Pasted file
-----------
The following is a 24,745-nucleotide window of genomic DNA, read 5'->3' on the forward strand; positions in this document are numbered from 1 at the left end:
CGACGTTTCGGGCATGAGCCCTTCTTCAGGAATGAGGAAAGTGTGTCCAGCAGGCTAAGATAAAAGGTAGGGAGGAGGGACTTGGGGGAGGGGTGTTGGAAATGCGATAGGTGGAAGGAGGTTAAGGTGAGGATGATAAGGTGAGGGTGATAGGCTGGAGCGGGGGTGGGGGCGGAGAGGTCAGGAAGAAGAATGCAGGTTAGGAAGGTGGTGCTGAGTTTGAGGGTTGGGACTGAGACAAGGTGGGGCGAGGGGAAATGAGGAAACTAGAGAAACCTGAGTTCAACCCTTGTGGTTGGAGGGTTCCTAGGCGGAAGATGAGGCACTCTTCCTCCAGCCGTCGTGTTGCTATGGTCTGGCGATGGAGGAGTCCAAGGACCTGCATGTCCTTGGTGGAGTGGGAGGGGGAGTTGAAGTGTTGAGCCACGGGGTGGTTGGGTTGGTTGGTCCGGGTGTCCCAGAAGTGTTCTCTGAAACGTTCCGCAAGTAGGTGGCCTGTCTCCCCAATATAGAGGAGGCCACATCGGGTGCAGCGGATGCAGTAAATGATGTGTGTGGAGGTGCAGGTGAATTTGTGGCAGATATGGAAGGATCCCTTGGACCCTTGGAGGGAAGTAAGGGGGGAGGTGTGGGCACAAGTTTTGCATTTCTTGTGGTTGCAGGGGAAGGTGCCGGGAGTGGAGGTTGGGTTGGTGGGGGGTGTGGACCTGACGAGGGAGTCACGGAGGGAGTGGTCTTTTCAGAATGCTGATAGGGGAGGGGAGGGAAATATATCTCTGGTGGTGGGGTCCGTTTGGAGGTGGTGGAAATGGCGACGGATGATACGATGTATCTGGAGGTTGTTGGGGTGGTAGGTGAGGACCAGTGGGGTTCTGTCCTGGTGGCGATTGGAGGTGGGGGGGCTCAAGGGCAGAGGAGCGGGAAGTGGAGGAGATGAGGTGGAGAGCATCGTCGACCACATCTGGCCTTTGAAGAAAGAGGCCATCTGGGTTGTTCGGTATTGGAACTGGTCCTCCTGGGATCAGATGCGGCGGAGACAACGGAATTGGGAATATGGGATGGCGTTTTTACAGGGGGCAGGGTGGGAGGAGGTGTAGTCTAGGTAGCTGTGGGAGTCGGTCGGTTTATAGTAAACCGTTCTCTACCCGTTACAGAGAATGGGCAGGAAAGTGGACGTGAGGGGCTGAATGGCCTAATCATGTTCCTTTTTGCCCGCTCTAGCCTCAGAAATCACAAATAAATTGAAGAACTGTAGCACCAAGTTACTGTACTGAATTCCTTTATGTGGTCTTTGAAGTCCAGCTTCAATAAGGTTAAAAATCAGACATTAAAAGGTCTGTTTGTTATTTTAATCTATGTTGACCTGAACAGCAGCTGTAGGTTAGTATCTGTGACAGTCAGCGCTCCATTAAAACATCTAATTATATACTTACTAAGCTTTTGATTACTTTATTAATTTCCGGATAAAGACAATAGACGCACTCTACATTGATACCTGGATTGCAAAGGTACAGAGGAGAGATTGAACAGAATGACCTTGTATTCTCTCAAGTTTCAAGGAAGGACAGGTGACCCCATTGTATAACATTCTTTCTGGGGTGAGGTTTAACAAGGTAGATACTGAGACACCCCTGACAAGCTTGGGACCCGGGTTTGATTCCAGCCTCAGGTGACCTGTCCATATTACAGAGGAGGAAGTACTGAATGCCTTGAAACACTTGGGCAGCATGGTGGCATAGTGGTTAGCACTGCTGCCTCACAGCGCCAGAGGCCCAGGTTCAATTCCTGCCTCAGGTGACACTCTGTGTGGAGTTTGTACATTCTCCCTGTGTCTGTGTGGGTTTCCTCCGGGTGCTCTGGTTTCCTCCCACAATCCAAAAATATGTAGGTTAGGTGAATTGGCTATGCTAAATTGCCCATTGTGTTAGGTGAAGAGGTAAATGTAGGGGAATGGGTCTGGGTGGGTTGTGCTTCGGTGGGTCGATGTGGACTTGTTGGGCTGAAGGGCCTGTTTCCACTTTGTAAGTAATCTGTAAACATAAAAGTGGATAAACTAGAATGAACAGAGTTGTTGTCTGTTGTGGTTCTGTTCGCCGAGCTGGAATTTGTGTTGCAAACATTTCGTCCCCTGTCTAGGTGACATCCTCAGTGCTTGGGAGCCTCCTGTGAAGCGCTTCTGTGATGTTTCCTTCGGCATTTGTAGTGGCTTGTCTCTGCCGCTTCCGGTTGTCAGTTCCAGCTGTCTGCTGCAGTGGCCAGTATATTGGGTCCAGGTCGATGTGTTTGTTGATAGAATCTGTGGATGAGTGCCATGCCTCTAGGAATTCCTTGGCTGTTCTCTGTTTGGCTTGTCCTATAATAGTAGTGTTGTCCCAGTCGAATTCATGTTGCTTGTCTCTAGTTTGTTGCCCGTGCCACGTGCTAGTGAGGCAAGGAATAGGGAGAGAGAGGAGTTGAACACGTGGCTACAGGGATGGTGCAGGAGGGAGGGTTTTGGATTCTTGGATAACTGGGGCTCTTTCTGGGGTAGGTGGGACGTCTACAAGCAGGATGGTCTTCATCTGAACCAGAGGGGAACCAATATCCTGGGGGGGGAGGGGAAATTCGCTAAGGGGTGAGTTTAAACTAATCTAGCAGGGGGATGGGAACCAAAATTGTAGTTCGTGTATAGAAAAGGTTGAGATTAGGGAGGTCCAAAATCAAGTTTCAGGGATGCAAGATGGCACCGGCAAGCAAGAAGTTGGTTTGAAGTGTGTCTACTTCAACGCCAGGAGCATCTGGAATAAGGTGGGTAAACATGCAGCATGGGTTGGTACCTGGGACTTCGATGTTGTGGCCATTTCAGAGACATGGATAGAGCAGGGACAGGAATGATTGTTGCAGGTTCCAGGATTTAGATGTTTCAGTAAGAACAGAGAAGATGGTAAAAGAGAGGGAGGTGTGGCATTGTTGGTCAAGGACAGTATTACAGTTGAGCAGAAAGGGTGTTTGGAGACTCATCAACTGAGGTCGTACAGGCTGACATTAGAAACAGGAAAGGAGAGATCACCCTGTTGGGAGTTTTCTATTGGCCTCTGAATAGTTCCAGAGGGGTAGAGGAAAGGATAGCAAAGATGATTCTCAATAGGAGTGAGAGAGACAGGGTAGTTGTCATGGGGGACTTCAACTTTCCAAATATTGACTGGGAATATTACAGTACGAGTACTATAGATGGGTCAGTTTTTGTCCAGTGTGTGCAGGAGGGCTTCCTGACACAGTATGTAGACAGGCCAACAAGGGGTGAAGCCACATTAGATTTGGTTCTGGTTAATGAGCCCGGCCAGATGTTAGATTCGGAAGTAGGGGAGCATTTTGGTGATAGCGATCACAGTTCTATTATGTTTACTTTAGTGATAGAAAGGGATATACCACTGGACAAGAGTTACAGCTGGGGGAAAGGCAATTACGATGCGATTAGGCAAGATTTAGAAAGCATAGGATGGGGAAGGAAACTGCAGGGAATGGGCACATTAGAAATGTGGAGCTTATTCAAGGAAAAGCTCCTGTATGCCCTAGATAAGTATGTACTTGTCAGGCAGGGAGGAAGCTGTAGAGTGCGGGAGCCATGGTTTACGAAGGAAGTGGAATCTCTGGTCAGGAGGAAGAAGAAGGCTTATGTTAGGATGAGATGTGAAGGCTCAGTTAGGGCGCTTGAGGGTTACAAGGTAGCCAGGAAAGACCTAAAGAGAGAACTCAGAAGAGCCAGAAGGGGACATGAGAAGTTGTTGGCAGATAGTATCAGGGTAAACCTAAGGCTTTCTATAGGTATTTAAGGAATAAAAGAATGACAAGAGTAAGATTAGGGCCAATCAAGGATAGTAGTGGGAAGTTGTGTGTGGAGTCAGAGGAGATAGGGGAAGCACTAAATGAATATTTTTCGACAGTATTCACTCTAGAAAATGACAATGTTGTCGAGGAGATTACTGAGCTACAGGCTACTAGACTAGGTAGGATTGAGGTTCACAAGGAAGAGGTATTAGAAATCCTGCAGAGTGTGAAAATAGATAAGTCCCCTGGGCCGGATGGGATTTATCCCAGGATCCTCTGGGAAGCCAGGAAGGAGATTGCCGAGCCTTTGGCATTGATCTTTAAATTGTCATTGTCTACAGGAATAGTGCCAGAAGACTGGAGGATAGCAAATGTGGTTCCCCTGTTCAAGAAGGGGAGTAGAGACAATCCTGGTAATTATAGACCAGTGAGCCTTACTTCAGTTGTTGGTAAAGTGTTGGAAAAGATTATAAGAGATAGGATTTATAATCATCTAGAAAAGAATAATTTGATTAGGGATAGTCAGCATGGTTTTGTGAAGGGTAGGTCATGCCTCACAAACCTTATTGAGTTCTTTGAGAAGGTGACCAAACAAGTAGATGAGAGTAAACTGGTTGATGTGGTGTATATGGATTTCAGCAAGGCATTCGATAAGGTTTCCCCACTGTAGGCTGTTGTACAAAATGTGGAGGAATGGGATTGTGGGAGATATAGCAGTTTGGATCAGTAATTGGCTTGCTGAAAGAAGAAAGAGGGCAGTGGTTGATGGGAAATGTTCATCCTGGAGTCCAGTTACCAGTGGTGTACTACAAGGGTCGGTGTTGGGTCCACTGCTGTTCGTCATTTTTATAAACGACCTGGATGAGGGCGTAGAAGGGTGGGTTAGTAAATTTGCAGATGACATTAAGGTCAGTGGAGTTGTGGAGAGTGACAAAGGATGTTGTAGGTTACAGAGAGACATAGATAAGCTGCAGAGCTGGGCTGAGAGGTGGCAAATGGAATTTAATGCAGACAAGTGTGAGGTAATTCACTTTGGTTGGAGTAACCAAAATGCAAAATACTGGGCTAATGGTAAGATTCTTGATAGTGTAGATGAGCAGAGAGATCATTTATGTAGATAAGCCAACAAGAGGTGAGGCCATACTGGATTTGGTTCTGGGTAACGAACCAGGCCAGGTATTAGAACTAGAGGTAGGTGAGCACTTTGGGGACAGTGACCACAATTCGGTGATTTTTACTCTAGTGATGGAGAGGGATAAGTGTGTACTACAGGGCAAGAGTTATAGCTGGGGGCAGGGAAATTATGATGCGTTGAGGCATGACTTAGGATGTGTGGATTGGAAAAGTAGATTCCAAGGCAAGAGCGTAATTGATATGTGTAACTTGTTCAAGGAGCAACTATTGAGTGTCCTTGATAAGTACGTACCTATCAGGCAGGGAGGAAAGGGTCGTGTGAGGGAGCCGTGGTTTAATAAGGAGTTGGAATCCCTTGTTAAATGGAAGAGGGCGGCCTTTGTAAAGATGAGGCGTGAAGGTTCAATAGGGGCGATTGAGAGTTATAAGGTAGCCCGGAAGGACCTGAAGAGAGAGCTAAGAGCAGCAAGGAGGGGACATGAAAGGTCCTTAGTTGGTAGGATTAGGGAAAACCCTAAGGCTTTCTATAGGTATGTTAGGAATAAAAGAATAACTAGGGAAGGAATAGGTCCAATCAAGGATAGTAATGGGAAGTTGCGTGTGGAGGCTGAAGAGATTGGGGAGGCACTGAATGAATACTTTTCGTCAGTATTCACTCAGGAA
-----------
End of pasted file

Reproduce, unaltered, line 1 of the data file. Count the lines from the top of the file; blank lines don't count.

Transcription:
The following is a 24,745-nucleotide window of genomic DNA, read 5'->3' on the forward strand; positions in this document are numbered from 1 at the left end: